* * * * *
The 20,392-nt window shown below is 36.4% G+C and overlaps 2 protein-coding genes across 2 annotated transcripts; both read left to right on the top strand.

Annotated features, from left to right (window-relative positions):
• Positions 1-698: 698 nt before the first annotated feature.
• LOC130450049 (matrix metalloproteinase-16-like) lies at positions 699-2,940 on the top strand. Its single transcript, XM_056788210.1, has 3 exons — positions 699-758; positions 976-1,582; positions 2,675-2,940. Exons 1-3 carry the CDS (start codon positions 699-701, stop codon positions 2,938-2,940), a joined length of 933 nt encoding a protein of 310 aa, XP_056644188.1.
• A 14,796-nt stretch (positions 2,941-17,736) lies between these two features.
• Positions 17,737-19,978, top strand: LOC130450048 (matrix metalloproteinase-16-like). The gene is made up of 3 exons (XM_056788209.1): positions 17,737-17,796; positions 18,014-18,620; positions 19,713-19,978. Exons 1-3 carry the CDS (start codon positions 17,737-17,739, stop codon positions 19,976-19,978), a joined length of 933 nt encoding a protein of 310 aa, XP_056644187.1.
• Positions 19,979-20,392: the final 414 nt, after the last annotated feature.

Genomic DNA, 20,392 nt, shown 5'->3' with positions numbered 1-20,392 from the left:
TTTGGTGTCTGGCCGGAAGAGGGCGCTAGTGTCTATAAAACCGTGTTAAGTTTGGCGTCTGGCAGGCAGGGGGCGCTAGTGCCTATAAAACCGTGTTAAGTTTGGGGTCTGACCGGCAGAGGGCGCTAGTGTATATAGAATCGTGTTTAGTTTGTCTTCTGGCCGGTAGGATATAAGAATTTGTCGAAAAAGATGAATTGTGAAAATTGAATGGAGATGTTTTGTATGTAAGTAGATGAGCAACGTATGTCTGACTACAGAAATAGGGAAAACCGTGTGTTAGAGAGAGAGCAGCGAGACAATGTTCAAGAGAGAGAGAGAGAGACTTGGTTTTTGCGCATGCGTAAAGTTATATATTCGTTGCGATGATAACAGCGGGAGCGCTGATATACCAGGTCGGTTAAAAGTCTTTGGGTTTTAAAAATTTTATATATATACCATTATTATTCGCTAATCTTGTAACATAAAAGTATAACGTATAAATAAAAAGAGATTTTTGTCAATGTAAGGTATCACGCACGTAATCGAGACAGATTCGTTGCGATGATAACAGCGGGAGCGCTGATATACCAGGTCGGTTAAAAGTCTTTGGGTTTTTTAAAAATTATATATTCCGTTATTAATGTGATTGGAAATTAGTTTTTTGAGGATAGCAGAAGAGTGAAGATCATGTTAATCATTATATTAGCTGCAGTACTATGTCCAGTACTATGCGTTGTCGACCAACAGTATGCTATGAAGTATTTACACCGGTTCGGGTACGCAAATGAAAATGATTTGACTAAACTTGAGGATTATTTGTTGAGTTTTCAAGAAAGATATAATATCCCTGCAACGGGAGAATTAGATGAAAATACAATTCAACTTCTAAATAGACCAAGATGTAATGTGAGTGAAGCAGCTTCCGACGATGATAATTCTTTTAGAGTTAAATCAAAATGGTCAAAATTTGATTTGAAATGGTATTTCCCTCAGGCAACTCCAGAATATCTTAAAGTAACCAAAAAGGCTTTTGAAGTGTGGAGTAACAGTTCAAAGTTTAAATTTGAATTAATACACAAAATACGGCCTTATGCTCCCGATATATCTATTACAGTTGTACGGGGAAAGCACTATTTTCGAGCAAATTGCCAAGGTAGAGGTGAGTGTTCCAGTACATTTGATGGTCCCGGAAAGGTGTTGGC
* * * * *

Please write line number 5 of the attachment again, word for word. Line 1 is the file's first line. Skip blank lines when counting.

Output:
• A 14,796-nt stretch (positions 2,941-17,736) lies between these two features.